October 28 2011 09:22AM
I've been scratching my head for a while now, trying to come up with a puck possession metric that focuses on defense rather than offense-driven numbers. I mean, if you're Anton Volchenkov, you might be responsible for preventing a lot of goals, but there's always the chance that last year's New Jersey forwards were incapable of putting shots on the opposition's net, and that your Corsi numbers look bad. What's a defensive defenseman to do? There's got to be a way of measuring defensive contributions that isn't tied to shots or goals.
So here's my rationale: only the puck carrier can be hit, so if there is a lot of hitting in your end of the ice, the puck must be there a lot, right? Even if your team has the puck, and is getting hit a lot in their zone, doesn't that mean that you're struggling to get out? Leafs fans should certainly remember last year's broken-record recording of "to the line, but not out", so anecdotally, anyway, this makes sense.
October 27 2011 10:51PM
This is an article about James Reimer's post-goal body language.
Before I begin, I should point out that this post comes with a number of caveats. First, I should point out that I am making no guesses about what goes on in Reimer's head. I don't know if he's feeling confident or not, or what else he might think about after being scored on. The second point I should be clear on is that I recognize that we're really discussing minutiae here, so let's just keep this in context. Reimer has had a good start to the season.
The main reason I think a post like this is still worthwhile is that the venerable Justin Goldman (of The Goalie Guild) wrote so often last season of James Reimer's fantastic body language. Here's an exerpt from an interview with Goldman in an article by James Mirtle at the Globe and Mail:
"But when Reimer has suffered a loss or given up a bad goal, he has not allowed that to kill or weaken his confidence. His ability to "bounce back" has been very impressive as well. He has only lost two games in a row once this season, and I think that ability to shake off a bad game (or a bad goal) has been a major reason why he continues to play so well. On top of this, he has a very positive attitude and a very strong work ethic. He's composed, even-keeled and he rarely displays negative body language. Those are all key traits you want a rookie can display; they are all signs of strong mental toughness. So if something goes wrong or he has a bad outing, he has the work ethic and confidence to overcome it"
October 27 2011 04:07PM
In some ways, being a goaltender is like being the leader of a political party. There are limited opportunities at the highest level, and many candidates vying for them. There are star candidates and unknowns, with the latter succeeding almost as often as the former. Both goalies and political leaders often find themselves blamed with or credited for the accomplishments of the people around them.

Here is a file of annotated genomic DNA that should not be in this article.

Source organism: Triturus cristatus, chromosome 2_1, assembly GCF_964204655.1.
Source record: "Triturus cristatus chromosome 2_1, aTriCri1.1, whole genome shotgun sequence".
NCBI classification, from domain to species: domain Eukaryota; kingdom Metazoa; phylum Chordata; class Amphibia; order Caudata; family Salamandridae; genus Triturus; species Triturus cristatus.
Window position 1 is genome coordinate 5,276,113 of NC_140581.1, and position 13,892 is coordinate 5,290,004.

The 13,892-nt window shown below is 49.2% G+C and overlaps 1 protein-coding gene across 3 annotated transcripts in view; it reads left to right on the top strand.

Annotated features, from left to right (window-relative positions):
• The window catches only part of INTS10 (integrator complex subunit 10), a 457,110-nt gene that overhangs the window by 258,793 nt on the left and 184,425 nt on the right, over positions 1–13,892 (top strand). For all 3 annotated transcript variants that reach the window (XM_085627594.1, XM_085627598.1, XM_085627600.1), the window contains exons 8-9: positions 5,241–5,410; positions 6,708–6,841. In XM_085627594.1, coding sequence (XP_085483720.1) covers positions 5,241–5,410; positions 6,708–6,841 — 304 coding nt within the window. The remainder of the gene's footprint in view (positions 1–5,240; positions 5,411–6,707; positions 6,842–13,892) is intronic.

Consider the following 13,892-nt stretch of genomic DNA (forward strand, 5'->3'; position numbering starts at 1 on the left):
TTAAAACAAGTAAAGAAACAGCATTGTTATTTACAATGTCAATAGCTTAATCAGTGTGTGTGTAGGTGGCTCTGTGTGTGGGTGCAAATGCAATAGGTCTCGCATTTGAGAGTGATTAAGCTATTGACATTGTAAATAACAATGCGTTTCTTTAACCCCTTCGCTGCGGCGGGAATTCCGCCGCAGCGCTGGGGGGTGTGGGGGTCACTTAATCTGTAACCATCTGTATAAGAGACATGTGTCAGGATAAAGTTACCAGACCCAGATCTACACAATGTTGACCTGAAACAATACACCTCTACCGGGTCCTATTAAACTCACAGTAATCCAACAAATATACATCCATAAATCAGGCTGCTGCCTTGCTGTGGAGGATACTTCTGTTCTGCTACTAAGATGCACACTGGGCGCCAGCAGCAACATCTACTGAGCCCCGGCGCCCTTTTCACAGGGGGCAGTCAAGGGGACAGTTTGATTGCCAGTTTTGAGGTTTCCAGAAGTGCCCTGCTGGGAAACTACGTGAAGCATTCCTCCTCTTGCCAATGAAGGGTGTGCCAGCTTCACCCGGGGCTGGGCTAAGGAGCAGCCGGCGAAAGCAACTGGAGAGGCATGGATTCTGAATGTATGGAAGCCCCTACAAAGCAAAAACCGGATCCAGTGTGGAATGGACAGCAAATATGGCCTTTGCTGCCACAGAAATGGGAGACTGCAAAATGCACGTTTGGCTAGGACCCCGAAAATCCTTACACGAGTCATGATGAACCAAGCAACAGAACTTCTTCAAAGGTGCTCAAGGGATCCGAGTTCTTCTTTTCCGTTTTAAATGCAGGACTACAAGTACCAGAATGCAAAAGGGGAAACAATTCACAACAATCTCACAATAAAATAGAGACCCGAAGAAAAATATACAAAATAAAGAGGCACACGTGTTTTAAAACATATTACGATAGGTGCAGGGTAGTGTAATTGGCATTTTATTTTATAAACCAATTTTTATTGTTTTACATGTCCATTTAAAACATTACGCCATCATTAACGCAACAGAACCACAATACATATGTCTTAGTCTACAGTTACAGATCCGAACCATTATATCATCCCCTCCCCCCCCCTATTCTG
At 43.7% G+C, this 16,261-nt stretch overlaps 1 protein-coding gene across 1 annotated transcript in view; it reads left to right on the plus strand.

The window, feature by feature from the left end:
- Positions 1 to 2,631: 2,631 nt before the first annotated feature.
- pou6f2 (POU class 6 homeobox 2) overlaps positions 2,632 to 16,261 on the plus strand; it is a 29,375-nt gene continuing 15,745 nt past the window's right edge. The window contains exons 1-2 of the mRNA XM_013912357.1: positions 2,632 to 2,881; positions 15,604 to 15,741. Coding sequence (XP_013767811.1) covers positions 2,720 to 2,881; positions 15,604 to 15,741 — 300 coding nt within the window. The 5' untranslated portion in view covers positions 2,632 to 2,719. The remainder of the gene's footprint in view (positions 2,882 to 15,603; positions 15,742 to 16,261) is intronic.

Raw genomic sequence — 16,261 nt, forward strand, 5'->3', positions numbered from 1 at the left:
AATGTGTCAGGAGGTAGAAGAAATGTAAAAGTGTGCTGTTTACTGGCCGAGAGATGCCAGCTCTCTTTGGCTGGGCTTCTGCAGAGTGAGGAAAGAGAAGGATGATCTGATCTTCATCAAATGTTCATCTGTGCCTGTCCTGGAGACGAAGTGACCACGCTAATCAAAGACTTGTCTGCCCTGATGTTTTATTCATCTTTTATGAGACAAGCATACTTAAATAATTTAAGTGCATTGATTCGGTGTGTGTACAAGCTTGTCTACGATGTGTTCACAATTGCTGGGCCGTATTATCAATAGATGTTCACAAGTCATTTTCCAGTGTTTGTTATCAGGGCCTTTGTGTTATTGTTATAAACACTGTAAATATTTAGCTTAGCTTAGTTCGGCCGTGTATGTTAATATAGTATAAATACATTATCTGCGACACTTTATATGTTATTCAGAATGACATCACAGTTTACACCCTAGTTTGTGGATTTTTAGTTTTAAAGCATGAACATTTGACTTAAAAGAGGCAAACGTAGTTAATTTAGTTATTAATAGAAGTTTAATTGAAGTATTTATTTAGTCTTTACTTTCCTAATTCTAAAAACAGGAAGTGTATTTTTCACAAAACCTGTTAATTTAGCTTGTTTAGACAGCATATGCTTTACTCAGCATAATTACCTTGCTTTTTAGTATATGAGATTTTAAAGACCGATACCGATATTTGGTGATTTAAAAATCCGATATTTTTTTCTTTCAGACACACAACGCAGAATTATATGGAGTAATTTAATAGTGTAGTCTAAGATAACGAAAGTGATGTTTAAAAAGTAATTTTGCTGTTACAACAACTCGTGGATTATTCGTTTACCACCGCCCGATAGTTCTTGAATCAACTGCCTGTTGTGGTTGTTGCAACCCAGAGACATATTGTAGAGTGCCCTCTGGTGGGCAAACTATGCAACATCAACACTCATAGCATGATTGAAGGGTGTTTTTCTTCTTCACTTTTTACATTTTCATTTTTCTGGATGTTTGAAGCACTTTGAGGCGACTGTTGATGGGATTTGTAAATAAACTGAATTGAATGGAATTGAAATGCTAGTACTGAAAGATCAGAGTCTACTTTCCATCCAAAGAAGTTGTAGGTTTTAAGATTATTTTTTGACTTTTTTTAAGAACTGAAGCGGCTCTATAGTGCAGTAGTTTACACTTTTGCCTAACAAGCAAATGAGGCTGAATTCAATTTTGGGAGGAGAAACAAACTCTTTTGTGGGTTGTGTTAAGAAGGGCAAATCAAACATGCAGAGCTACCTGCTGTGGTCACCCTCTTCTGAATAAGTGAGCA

There is at least one more similarity: once the candidate has secured a job for a contending entity, there is not much patience for failure. When that patience runs out, the candidate is out of a job.
Jonas Gustavsson has tested the patience of the Toronto Maple Leafs and their backers.
October 27 2011 10:39AM
Tonight marks the 590th meeting between these two Original Six franchises. The Leafs enter the game with a 5-2-1 record and a healthy Tim Connolly for the first time this season. Will he mesh with Kessel? Will he help our beleaguered PP? Will he spontaneously combust at some point during the game?
October 25 2011 01:55PM
At the outset of the season, there wasn't a pundit or hockey writer around who suggested that the Toronto Maple Leafs or Winnipeg Jets were surefire Eastern Conference playoff favourites. Toronto was lumped in as a bubble team while Winnipeg was sort of on the fence between a bubble team and a lottery team, partly driven on their first-half success of last season.
By the way, the only thing weirder than writing about Winnipeg in an Eastern Conference analysis would be writing about the Toronto Maple Leafs in the Western Conference. Or the Vancouver Canucks in the East. Or the Ottawa Senators in first place.
But who are the other bubble teams in the Eastern Conference who will compete against these teams for the playoffs? We can be sure that Pittsburgh, Boston, Washington and Philadelphia are essentially locks, while the Buffalo Sabres and Tampa Bay Lightning may be right there. Also on the bubble, I think it's safe to say that Carolina, New Jersey, Montreal, NY Rangers and Florida will be right there by season's end, competing for a pair of playoff spots.